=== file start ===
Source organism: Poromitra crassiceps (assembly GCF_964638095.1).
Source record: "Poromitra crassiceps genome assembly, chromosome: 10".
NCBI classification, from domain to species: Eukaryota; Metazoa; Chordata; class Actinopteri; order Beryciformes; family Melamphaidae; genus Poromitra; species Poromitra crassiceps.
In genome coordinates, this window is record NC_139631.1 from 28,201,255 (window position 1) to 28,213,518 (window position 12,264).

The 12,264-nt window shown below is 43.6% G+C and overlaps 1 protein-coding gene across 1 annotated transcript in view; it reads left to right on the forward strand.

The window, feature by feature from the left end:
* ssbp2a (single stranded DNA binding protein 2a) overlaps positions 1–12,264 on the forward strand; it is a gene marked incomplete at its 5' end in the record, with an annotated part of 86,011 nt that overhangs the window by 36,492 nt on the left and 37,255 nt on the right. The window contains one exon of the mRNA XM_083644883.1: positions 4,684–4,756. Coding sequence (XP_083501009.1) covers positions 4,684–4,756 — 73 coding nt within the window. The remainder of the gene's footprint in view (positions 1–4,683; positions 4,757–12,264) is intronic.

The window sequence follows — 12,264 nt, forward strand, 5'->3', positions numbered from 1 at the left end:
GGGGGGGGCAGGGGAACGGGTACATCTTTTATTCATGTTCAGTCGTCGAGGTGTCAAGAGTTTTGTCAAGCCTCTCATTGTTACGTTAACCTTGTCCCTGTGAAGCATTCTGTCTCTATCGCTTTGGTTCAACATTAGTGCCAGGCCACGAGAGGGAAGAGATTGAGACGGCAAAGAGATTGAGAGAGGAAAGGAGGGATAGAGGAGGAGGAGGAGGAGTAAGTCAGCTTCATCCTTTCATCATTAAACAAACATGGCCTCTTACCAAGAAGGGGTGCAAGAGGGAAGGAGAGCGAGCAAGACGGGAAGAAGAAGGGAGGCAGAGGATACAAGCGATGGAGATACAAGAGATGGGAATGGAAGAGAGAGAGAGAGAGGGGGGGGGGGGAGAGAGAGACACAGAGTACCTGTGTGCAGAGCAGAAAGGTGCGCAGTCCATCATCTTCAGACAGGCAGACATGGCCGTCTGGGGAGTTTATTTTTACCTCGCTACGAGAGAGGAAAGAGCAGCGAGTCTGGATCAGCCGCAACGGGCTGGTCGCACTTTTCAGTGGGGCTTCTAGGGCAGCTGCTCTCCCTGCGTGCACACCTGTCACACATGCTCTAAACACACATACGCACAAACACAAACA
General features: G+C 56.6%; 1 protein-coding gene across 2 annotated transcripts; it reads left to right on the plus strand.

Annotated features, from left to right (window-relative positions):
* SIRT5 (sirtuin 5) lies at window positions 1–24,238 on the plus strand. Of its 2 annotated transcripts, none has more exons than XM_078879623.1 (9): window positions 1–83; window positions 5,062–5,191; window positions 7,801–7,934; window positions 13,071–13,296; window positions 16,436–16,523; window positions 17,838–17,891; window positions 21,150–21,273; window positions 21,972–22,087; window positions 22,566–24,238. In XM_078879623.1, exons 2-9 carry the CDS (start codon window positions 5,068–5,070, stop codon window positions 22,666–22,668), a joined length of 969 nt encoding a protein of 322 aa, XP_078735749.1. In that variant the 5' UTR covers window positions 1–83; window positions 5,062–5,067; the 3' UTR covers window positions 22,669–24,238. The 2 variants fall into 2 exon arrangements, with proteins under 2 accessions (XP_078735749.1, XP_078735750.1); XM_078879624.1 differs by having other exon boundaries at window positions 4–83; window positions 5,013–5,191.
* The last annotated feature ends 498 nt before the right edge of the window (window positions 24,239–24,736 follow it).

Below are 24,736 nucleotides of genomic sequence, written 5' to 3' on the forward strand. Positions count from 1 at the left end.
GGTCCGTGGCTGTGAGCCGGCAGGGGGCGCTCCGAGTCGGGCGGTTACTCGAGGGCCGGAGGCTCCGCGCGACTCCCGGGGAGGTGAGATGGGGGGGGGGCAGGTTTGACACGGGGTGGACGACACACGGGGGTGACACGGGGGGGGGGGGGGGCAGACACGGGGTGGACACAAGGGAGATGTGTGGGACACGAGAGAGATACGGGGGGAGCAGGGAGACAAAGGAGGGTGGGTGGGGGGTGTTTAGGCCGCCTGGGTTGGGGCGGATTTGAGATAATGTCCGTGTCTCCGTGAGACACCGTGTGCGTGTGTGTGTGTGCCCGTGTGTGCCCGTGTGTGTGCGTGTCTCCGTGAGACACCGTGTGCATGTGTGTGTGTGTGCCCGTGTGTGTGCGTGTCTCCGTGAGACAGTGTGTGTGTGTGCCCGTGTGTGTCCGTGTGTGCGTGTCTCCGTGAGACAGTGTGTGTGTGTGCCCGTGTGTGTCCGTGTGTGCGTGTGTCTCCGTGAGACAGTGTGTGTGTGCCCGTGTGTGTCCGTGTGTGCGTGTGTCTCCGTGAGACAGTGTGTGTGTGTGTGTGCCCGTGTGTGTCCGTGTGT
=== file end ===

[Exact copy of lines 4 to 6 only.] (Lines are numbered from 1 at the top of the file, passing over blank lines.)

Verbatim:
In genome coordinates, this window is record NC_139631.1 from 28,201,255 (window position 1) to 28,213,518 (window position 12,264).

The 12,264-nt window shown below is 43.6% G+C and overlaps 1 protein-coding gene across 1 annotated transcript in view; it reads left to right on the forward strand.

The window, feature by feature from the left end: